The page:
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The Fool

Something broke today: a levee on the inside. My heart, tight and clenched for days, softened.

And when it did, I knew…

I have to leave ADF.

I spoke the words out loud, and they sounded right. They didn’t sound easy, or pretty, or anything remotely uncomplicated.

They just sounded right.

I’m not leaving because it’s convenient. Quite the contrary. Leaving ADF means, by extension, stopping my work for the Solitary Druid Fellowship.

That kind of terrifies me.

I have built this thing, virtually all by myself, and I don’t know what will happen to it. I don’t plan to take it away from ADF and have it be my own Druidic group. ADF leadership always feared I’d do something like that, and I assured them I wouldn’t. But more than that, I don’t really feel called to keep doing the work.

I’m in the middle of a 7-day series called “Shared Gnosis” that was supposed to wrap up with the release of a new liturgy. The High Day — Summer Solstice, the Feast of Labor — is in less than a week. But this series was a desperate attempt to re-inspire myself into doing this work at all. For the better part of the past month or two I’ve felt almost completely disconnected from the work of the Fellowship. I’ve been trying to encourage others to dive into a liturgical practice when I, myself, have begun to question the relevance of liturgy. I’ve been talking about hearth cultures and High Days, and I have felt almost no connection whatsoever to any of those things.

I’ve been doing ADF drag.

Leaving isn’t convenient, and it isn’t pretty. This doesn’t make me look good. In fact, this looks very much like a repeat of what is becoming a trope of Pagan culture:

• Person finds Paganism.

• Person finds tradition.

• Person is inspired by tradition, and moves into leadership position.

• Person has a crisis of — what? — faith? (I thought we didn’t have faith.)

• Person leaves tradition.

• Everybody rolls eyes and says they saw this coming.

• Repeat.

I’ve been around for only a few years, and I’ve already seen the cycle more than once.

And now here I am.

Leaving.

Shutting down the thing that I created.

Starting the cycle all over again.

The thing is, this is my life. This is me, right here, trying to be human.

And I think my biggest challenge in being a part of ADF was that I didn’t feel like there was anyone really speaking to the challenges of being human. In a devotional religion, the emphasis is placed over there, not in here. The things that cut deeply for me, that are real and sometimes really difficult for me — things like compassion, despair, forgiveness, hope, kindness, patience, honesty — I don’t feel like we spend any time talking about these things. I think we experience these things, but they always feel secondary to “right relationship.”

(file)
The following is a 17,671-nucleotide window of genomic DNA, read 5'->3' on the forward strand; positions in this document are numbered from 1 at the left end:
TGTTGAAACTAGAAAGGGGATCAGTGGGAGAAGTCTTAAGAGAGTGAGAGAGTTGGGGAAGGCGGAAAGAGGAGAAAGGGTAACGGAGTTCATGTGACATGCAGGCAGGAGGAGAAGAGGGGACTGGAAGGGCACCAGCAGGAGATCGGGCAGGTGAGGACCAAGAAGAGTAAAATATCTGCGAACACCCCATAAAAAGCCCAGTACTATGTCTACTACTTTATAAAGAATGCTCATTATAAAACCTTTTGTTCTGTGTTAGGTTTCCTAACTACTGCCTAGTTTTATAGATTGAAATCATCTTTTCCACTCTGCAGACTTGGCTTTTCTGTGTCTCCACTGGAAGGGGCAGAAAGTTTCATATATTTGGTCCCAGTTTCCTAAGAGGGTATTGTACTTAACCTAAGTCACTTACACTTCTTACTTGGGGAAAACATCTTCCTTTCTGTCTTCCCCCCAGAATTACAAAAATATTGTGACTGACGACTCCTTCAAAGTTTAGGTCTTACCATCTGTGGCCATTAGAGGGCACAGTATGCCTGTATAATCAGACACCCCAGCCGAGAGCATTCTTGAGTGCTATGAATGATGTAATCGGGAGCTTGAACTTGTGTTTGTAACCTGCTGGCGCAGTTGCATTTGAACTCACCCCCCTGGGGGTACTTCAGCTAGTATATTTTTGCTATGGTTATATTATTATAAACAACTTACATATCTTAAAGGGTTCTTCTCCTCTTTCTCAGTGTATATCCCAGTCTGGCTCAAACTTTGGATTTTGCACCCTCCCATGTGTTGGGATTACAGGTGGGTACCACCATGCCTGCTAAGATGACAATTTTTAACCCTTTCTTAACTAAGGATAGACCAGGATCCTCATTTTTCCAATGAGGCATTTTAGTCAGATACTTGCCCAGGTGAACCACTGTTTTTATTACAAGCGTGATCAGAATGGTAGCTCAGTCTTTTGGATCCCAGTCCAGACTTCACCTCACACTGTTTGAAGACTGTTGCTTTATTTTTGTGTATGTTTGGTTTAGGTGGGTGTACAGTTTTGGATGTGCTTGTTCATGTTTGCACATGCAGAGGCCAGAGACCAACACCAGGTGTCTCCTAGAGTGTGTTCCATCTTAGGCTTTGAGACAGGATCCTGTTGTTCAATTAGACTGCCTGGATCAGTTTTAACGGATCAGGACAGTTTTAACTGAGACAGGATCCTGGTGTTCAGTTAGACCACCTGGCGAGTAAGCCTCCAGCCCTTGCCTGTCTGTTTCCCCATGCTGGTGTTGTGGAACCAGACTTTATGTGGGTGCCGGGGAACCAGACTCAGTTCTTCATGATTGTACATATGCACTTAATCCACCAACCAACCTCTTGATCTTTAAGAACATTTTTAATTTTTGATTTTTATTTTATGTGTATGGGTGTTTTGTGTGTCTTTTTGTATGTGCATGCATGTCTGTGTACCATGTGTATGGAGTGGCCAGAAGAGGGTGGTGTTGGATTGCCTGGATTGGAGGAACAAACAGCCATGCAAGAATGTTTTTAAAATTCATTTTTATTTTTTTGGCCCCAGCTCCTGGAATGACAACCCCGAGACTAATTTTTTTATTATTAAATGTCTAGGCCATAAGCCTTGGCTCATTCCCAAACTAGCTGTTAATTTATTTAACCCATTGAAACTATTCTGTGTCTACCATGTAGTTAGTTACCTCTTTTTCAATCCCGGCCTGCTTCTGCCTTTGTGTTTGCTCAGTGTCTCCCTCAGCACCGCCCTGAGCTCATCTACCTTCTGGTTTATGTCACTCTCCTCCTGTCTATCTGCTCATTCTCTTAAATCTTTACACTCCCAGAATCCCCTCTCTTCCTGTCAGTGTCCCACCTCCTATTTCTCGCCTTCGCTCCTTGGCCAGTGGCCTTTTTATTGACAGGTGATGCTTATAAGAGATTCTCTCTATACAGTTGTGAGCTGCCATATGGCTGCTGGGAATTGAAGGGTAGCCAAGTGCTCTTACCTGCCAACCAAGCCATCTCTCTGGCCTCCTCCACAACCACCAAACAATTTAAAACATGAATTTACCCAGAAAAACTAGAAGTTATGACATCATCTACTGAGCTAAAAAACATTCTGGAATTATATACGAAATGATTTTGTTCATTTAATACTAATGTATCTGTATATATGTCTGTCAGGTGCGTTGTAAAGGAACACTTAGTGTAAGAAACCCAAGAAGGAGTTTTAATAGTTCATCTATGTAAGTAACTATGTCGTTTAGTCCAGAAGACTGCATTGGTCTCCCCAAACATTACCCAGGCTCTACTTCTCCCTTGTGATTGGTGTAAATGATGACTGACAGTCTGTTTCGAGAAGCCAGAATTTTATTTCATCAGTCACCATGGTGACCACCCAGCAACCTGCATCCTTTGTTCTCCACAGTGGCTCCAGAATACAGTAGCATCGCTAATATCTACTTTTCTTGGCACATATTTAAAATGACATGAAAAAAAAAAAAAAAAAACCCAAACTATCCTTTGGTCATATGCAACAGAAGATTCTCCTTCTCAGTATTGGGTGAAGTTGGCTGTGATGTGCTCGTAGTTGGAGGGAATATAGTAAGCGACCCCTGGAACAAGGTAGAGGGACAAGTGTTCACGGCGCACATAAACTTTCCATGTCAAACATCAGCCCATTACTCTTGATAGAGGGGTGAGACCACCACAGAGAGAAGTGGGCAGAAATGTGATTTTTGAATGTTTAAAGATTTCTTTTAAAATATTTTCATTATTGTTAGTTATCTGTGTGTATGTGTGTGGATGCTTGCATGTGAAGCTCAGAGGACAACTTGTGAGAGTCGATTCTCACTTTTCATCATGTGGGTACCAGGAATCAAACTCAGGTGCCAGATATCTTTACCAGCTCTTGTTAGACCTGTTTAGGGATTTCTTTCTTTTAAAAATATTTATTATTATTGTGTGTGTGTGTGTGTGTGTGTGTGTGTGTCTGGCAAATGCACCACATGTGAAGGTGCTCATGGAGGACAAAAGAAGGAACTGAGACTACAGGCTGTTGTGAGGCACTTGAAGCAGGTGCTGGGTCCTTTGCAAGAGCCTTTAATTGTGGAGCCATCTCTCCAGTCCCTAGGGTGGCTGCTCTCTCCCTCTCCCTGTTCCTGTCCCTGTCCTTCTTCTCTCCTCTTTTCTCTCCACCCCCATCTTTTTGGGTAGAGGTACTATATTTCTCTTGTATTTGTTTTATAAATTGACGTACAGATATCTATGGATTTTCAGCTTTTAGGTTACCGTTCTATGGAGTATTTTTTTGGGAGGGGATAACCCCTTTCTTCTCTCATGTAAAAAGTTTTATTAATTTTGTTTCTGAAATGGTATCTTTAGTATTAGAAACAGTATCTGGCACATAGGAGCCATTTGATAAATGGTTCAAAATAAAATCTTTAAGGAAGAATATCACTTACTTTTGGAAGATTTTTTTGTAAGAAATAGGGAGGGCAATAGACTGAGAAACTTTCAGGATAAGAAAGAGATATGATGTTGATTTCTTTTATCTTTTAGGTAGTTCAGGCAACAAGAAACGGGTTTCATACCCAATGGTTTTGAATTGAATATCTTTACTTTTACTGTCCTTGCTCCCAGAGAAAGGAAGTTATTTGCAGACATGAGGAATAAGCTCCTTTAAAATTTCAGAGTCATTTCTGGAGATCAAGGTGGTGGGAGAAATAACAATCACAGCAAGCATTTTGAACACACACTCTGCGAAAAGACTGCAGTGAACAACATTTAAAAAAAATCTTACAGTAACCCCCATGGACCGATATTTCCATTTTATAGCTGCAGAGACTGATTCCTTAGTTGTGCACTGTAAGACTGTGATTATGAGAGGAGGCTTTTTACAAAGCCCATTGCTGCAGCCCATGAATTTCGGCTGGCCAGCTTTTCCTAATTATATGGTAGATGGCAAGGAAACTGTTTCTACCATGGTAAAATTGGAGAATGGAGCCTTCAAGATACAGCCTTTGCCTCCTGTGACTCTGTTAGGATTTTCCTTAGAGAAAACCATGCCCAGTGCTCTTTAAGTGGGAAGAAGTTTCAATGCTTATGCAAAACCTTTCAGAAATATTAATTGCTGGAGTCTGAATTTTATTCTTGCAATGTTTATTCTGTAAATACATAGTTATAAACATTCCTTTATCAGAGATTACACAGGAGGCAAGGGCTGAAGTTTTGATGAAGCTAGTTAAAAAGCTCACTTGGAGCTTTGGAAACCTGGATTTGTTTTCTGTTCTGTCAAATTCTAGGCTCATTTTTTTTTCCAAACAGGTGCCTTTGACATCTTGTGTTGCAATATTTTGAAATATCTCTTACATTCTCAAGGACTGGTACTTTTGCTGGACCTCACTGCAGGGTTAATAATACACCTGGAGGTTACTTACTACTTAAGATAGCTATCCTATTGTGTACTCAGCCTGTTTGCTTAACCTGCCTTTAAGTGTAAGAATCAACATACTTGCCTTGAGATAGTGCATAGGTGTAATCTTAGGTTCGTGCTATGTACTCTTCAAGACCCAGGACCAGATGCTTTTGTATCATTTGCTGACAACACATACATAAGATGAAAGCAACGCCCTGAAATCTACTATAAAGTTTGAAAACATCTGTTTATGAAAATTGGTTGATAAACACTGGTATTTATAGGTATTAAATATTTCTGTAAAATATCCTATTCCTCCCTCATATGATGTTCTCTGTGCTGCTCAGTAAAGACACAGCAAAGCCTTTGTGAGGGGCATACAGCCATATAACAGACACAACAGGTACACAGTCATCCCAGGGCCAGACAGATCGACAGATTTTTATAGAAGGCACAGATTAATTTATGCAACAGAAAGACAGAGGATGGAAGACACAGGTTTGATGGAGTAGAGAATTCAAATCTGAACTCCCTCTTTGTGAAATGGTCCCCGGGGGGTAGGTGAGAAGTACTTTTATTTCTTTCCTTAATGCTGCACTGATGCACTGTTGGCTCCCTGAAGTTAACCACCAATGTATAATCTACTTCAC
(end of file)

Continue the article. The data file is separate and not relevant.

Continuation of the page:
Frankly, I don’t care about right relationship. Or right action, for that matter.

I think those concepts are distraction from the messy, mucky, complicated, beautiful acts of being human that have nothing to do with how virtuous or pious we are.

I didn’t think I could earn my way into Heaven when I was a Christian, and I don’t think I can, through my own actions, earn my way into good standing with the Gods.

It’s the same thing to me. It’s a repeat, and it just feels wrong.

I can try to do well and I often fall short, but — amazingly enough — when that happens I experience a deep, profound, spiritual understanding that, in spite of what any ancient person said…

I am not at the center of the cosmos.

I cannot will things into happening exactly as I would like. My life, at times, feels really broken, and I don’t know how to proceed, and I need to own up to that.

But all of these things, these inner conflicts that I will mostly likely continue to process through here on this blog, are extremely personal and contextual to my own life. I can believe that ADF needs to place a greater emphasis on matters of the heart, matters of the psyche, the soul, with the same level of rigor and intensity that they’ve been looking at academic texts about Celts and Norseman for twenty years, but that’s not what the organization is all about. I can think, “who cares what the ancients did?!” every time it comes up in an ADF e-mail list or Facebook group, but the truth of the matter is that some people do. Very much. That’s very, very important to them.

And I respect that. I don’t want to try and dismantle that, simply because it doesn’t hold much (or any) importance to me.

So I’m choosing to step aside.

I don’t know what’s going to happen with the Fellowship. There are a number of people who have contributed to the life of this project, including some ADF members on the path to the clergy, and I’d gladly let them take the helm in they feel inspired to do so. If this project — this idea of uniting solitaries of a variety of traditions around a liturgical practice — is something that has a place in the world apart from me, then it will continue to live on.

If not, then it has done its work.

But…

I have different work to do.

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  • Erynn Rowan Laurie